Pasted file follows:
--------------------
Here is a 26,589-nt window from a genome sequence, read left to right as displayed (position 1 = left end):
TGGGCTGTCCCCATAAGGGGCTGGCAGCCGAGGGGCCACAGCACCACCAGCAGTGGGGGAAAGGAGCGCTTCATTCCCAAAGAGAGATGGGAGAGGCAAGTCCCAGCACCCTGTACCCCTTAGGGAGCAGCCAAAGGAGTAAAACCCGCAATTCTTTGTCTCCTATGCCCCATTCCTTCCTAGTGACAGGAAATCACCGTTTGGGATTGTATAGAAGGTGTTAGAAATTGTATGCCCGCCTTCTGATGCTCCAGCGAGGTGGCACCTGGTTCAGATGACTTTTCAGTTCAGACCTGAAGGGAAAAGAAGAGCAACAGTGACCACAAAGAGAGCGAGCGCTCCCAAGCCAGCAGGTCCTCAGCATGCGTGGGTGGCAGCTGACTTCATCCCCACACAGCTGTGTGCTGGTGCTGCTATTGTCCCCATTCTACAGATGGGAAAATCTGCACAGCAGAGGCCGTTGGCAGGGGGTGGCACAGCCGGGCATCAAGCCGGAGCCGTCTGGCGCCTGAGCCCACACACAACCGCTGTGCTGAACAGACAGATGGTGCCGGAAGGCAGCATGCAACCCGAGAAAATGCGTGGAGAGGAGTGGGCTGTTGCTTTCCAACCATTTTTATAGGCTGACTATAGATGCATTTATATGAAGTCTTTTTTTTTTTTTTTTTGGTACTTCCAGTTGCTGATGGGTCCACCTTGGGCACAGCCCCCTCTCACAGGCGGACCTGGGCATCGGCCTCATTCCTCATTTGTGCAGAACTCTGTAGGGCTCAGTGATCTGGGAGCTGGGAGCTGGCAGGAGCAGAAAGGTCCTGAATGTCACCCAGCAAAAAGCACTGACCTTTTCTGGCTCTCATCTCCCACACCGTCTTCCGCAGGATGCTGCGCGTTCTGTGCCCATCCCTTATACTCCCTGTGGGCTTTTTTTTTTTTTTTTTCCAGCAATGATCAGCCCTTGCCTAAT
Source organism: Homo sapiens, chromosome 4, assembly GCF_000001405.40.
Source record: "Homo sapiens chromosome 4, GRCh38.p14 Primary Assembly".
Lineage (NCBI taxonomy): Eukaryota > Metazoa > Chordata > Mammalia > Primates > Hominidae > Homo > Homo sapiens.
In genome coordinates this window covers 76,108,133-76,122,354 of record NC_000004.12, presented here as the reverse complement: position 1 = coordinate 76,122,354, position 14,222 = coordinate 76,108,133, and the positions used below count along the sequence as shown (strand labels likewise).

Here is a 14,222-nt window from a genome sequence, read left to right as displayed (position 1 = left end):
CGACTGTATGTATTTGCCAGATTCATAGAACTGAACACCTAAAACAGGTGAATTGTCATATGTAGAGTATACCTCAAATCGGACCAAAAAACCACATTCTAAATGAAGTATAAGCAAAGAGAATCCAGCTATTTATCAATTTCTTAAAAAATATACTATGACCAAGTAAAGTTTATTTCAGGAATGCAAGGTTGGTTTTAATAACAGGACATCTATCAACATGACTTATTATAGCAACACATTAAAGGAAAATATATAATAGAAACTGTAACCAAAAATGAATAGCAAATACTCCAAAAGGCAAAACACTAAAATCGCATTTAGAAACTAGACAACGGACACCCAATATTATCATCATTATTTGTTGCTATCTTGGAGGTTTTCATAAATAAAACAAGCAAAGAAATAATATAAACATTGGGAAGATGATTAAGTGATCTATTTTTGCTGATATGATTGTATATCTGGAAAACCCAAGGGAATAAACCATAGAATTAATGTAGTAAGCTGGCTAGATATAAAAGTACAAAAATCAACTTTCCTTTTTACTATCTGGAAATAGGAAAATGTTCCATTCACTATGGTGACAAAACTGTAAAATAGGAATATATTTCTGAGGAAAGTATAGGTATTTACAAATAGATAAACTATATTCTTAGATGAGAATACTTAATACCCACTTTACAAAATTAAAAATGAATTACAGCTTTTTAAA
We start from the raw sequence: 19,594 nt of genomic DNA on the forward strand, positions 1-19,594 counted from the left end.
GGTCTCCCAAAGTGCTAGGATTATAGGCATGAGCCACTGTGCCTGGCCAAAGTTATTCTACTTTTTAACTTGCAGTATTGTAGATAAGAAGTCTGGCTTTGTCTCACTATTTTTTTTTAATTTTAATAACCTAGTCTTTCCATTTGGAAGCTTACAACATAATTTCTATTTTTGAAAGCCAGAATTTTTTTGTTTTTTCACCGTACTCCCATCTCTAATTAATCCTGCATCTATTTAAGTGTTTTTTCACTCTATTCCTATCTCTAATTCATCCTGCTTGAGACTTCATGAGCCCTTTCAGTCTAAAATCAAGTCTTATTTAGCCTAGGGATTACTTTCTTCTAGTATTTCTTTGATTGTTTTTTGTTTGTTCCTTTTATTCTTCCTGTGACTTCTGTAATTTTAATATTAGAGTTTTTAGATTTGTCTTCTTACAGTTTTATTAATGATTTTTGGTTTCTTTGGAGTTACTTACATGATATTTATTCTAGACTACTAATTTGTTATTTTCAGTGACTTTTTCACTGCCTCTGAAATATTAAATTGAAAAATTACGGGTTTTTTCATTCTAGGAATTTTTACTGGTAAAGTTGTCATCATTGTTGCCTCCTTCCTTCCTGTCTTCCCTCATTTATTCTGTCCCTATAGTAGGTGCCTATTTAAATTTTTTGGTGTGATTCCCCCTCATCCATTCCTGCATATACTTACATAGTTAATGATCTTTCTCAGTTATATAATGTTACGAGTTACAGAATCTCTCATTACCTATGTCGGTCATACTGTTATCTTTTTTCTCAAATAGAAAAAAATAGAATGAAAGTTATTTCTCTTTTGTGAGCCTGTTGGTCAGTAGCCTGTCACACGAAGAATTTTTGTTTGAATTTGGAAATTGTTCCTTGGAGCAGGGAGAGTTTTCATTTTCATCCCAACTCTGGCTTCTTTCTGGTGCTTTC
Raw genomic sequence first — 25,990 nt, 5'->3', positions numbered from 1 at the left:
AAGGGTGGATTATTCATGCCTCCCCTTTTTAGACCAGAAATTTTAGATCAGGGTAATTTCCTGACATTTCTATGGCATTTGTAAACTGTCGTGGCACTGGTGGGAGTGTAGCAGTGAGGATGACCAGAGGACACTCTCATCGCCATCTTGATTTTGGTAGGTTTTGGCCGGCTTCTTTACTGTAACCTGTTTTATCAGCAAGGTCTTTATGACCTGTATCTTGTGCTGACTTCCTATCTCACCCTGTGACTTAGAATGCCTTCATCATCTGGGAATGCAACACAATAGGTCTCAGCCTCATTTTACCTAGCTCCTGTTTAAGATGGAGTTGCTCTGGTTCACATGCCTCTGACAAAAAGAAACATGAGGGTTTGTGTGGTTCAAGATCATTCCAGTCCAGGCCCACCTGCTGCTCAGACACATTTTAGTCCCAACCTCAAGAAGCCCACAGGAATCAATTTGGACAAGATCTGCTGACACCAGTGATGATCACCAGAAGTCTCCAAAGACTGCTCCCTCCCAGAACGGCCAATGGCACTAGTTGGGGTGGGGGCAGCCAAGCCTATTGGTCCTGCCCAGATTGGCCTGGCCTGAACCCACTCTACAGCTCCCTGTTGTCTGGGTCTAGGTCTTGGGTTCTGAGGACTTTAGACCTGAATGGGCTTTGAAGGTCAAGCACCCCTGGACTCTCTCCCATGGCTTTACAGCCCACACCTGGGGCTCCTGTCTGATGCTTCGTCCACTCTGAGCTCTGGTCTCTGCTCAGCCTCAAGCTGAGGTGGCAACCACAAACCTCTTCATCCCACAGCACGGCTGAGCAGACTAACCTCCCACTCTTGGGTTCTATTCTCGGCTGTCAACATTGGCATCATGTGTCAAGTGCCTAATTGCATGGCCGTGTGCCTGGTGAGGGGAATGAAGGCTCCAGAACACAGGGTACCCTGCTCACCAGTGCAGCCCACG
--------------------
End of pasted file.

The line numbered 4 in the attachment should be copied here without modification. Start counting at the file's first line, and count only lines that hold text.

Source record: "Homo sapiens chromosome 4, GRCh38.p14 Primary Assembly".